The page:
scale_fill_distiller (and scale_color_distiller) work like scale_color_brewer, but set color gradients for ColorBrewer’s sequential and diverging color palettes; direction = 1 ensures that larger numbers are mapped to more intense colors (direction = -1 reverses the color mapping).

Notice also the \n in the title for the legend. This introduces a new line.

Control the position of the legend

This code uses the theme function to move the legend from its default position to the right of the chart to use some empty space on the chart itself.

# change position of legend
food_stamps_chart +
  geom_bar(stat="identity", color = "#888888", aes(fill=costs)) +
  scale_fill_distiller(name = "Cost\n($ billion)", palette = "Reds", direction = 1) +
  theme(legend.position=c(0.15,0.8))

The coordinates for the legend are given as a list: The first number sets the horizontal position, from left to right, on a scale from 0 to 1; the second number sets the vertical position, from bottom to top, again on a scale from 0 to 1.

Other useful packages to use with ggplot2

The ggplot2 extensions page documents a series of packges that extend the capabilities of ggplot2. See the gallery.

The scales package allows you to format axes to display as currency, as percentages, or so that large numbers use commas as thousands separators.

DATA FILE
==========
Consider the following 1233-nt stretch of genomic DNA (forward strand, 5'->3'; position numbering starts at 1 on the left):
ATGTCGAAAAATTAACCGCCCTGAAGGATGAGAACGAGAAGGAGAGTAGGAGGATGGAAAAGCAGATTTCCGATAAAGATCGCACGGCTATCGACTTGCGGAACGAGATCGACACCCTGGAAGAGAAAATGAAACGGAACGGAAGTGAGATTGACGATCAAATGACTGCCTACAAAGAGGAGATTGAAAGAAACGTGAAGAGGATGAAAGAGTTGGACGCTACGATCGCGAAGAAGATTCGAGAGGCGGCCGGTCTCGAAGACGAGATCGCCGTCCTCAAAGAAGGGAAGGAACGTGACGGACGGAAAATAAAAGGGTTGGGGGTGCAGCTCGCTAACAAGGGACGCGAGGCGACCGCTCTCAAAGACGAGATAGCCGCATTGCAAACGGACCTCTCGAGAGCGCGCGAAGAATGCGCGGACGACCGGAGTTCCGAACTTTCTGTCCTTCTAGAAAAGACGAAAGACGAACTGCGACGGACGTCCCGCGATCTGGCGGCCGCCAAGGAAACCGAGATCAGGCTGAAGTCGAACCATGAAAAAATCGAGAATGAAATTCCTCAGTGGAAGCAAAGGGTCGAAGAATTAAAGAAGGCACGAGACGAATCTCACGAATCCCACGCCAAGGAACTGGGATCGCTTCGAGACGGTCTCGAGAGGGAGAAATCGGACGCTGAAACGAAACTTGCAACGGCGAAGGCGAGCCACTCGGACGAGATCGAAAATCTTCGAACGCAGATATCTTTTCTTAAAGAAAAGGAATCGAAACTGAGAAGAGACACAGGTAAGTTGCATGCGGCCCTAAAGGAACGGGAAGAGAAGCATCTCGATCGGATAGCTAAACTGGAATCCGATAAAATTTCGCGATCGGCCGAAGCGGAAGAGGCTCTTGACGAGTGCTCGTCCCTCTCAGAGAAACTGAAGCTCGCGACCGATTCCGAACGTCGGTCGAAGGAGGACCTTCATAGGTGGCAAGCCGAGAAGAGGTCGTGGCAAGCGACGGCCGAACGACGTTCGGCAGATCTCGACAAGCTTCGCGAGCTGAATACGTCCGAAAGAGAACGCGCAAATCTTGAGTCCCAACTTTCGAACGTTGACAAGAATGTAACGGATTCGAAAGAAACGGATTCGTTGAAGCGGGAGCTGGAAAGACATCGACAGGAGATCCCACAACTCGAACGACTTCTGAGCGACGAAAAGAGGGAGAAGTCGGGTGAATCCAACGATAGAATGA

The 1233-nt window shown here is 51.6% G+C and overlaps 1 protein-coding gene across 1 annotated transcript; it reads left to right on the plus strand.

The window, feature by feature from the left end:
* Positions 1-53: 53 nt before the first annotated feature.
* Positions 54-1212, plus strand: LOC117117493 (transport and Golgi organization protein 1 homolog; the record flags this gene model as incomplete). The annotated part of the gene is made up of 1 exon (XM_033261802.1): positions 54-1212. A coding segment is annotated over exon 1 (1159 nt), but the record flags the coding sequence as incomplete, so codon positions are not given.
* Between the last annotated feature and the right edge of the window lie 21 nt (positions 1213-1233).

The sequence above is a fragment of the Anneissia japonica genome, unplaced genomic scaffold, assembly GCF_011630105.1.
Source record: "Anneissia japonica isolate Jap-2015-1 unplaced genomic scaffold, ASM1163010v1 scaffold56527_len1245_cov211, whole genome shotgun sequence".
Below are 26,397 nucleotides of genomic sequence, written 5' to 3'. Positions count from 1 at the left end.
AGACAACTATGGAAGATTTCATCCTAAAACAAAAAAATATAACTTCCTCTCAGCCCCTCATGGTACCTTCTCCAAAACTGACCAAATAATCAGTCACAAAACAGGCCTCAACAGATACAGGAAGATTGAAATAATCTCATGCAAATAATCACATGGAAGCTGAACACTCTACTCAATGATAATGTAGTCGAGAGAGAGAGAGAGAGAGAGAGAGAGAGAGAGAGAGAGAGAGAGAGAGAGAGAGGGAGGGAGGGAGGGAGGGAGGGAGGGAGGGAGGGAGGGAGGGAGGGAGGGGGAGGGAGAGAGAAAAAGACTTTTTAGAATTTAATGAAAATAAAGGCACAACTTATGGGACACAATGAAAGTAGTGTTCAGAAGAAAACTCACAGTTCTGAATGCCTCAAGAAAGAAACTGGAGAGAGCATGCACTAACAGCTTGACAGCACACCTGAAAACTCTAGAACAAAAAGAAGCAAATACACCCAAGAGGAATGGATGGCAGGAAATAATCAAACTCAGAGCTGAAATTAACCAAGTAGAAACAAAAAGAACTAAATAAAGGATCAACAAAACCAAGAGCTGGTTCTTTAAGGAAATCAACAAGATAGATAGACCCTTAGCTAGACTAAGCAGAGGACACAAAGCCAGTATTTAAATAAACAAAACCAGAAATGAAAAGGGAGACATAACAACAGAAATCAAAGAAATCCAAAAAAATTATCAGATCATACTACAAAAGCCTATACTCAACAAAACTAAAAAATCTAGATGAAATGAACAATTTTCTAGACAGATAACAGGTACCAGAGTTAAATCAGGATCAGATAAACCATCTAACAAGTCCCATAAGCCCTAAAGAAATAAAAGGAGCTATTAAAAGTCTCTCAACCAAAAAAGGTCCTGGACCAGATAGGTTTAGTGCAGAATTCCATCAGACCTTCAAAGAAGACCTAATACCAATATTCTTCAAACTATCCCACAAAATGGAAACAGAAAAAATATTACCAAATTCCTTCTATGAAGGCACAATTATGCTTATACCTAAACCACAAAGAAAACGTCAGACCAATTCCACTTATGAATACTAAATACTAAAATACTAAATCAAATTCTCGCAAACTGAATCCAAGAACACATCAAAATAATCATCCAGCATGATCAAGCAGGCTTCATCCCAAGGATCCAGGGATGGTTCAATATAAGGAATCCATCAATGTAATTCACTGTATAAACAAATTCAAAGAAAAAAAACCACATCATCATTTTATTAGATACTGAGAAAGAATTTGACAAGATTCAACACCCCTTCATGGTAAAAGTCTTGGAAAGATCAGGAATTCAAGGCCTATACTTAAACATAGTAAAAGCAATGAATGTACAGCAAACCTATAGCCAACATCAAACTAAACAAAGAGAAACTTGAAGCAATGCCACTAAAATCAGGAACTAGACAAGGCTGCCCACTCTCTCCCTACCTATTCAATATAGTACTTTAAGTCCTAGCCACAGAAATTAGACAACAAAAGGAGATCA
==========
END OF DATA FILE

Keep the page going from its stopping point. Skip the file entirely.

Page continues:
Putting it all together

Here are some examples of using dplyr, ggplot2, and scales to process data and make charts.

Load California immunization and immunization data

# load required package
library(scales)
library(dplyr)

# load data
immun <- read_csv("kindergarten.csv")

Calculate number of children with incomplete immunizations for each school

Preparing the data requires some initial work using dplyr.

As we saw last week, this data has enrollment numbers for each school and year, and the number of children with complete immunizations, for each kindergarten.

Calculate proportion of children with incomplete immunizations, fo the entire state, and by county.

# percentage incomplete, entire state, by year
immun_year <- immun %>%
  group_by(start_year) %>%
  summarize(enrolled = sum(enrollment, na.rm=TRUE),
            completed = sum(complete, na.rm=TRUE)) %>%
  mutate(pc_incomplete = round(((enrolled-completed)/enrolled*100),2))

# percentage incomplete, by county, by year
immun_counties_year <- immun %>%
  group_by(county,start_year) %>%
  summarize(enrolled = sum(enrollment, na.rm = TRUE),
            completed = sum(complete, na.rm = TRUE)) %>%
  mutate(pc_incomplete = enrolled-completed/enrolled*100),2))

Identify the five counties with the largest enrollment over all years, then filter the counties summary data to include these counties only

To do this, we will sum the enrollment numbers by county across all the years, sort the counties in descending order, filter for the top five using head(5) and then select the county names.

Having done that, we can use a semi_join to filter the counties summary data.

# identify five counties with the largest enrollment over all years
top5 <- immun %>%
  group_by(county) %>%
  summarize(enrolled = sum(enrollment, na.rm = TRUE)) %>%
  arrange(desc(enrolled)) %>%
  head(5) %>%
  select(county)

# proportion incomplete, top 5 counties by enrollment, by year